Court orders staff of Israeli daily Maariv to call off 'wildcat' strike
Strike results in paper not appearing on Wednesday for the first time in 64 years, and its NRG website not being updated overnight Tuesday or Wednesday morning.
Employees of the daily Maariv were ordered to return to work on Wednesday by the Tel Aviv District Court, after they had walked off the job Tuesday night over a dispute with the paper's new owner, Shlomo Ben-Zvi.
The paper did not appear on Wednesday for the first time in 64 years, and its NRG website was not updated overnight Tuesday or Wednesday morning.
Tel Aviv District Court Judge Varda Alshech was scathingly critical of the employees' "wildcat strike," saying that even if they had complaints about the paper's new management, "the proper procedure would have been to file an urgent motion with the court, and not make their own rules."
She issued the back-to-work order at the request of the trustees, attorneys Shlomo Nass and Yaron Arbel. Ben-Zvi will become the paper's owner and managing editor only as of Friday, when he transfers NIS 12 million toward his purchase of its operations, out of a total price of NIS 85 million.
The workers had set 10 P.M. Tuesday night as the deadline for talks at which they wanted Ben-Zvi to clarify his plans for their continued employment. Ben-Zvi tried to put off the talks until Wednesday, but when the deadline passed, the editorial staff walked out.
Under the agreement signed with the workers and the paper's trustees, Ben-Zvi, who will be in charge of the paper's content, is to employee 350 editorial and administrative workers under Maariv's collective agreement. To date, he has named 200 of the workers he will continue to employ, 160 administrative workers and 40 editorial workers involved with the paper's magazines.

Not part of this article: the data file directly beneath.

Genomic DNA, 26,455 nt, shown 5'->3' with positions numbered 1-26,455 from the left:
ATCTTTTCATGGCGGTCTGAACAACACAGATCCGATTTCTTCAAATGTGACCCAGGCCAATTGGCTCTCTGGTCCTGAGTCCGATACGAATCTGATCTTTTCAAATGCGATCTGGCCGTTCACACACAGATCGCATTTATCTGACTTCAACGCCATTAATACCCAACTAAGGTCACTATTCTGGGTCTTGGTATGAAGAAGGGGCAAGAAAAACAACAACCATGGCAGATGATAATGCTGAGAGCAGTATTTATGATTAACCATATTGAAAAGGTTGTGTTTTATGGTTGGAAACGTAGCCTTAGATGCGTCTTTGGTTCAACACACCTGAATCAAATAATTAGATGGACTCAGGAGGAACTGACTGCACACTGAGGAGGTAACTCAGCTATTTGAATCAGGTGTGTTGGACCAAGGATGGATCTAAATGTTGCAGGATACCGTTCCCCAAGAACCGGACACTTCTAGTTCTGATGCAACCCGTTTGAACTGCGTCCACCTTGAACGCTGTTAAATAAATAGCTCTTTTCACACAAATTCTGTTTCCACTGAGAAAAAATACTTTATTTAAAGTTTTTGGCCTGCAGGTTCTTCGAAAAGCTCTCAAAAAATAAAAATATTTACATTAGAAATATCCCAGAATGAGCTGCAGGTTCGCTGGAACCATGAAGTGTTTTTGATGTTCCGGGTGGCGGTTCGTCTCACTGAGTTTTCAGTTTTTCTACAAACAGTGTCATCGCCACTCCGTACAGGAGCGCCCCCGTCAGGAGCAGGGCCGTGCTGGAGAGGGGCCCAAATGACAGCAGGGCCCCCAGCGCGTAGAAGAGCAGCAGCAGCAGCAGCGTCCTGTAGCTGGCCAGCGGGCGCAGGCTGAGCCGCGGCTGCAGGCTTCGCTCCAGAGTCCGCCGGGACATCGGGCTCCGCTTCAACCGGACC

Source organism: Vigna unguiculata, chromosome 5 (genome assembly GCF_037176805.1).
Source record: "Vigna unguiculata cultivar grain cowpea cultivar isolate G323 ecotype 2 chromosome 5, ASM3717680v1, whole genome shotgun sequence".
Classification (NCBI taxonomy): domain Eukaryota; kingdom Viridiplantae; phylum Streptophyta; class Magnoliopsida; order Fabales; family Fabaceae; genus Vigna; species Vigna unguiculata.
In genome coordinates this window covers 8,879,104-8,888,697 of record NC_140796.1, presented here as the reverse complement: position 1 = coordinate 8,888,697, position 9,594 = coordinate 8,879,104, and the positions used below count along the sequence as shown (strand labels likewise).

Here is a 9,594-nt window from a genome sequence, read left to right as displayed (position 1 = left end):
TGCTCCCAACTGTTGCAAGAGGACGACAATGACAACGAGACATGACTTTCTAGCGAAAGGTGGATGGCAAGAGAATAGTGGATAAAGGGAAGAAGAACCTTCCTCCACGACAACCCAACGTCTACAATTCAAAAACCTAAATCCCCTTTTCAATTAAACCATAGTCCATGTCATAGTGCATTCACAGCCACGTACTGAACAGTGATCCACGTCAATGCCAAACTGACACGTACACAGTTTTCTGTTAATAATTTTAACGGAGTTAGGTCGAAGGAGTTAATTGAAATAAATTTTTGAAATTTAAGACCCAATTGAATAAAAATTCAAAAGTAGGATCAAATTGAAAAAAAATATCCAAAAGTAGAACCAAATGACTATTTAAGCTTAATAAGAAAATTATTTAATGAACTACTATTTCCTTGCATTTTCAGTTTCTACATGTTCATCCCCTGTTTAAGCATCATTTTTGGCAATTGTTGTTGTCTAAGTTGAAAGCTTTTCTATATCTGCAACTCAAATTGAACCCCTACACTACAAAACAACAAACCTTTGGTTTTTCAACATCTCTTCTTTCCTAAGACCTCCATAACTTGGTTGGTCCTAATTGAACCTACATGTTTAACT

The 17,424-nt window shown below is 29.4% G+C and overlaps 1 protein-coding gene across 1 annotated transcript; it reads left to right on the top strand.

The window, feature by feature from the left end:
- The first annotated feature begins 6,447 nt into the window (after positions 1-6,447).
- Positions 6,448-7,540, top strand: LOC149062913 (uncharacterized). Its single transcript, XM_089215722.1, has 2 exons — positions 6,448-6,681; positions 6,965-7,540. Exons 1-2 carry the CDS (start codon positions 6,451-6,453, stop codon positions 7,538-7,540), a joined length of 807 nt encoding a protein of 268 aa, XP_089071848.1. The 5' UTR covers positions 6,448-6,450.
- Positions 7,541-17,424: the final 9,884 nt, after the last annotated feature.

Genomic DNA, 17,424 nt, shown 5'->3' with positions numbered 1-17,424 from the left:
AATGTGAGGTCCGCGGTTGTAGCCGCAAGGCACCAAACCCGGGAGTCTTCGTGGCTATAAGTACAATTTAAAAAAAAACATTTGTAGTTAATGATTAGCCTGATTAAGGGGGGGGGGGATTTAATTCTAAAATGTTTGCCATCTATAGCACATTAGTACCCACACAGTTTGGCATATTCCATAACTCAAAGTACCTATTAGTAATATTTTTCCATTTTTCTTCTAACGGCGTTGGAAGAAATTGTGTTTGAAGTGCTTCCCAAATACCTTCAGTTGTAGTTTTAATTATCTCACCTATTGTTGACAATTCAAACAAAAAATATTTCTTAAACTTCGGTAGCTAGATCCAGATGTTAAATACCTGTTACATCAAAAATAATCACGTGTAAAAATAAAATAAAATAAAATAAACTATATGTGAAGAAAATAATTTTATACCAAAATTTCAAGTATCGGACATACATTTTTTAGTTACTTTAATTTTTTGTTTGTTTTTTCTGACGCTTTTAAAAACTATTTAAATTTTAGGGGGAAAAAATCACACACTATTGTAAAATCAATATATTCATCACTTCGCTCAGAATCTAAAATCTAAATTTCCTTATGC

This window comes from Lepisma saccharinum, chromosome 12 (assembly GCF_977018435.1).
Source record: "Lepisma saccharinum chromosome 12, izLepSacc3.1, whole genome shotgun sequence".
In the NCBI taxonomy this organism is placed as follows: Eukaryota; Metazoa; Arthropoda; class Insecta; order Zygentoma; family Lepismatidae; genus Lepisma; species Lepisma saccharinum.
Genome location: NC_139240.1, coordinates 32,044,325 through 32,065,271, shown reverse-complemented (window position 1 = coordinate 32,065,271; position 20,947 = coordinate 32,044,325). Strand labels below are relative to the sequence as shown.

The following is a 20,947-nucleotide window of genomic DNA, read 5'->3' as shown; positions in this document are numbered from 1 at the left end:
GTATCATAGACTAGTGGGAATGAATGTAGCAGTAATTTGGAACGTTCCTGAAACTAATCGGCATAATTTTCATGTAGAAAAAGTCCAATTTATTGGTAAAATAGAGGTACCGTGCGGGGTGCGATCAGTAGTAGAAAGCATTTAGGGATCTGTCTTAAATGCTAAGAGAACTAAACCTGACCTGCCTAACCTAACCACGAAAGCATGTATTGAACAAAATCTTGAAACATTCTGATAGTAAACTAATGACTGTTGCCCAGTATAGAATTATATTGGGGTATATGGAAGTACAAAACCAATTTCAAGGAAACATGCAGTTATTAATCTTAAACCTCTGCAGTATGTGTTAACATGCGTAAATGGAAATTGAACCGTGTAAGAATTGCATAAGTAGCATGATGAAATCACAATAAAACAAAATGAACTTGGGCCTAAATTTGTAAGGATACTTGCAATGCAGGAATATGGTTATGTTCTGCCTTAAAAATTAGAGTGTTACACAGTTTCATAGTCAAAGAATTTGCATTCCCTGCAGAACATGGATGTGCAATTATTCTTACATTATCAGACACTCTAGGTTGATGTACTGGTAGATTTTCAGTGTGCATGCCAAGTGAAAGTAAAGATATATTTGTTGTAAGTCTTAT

Over the past few days, Ben-Zvi has been holding talks with the Sports Channel and the financial daily Globes about sharing content, which would likely result in the dismissal of almost all the paper's sports and financial journalists. But the employees of these departments made him a counteroffer: They asked to be given a chance to put out those sections while making steep cuts in expenses.
Ben-Zvi responded by suggesting that the company trustees employ 60 to 80 people to put out the sections for a month or two, after which he would make a decision. But the workers claimed this was a violation of their agreement, saying it would result in some people being employed at lower salaries and without the workers committee's consent.
Over the next few days, the two sides will try to come to an agreement about employing the additional 60 to 80 workers.
Maariv's workers committee said it plans to petition a labor court against Alshech's decision, because "we are concerned with the undermining of the collective agreement that was signed."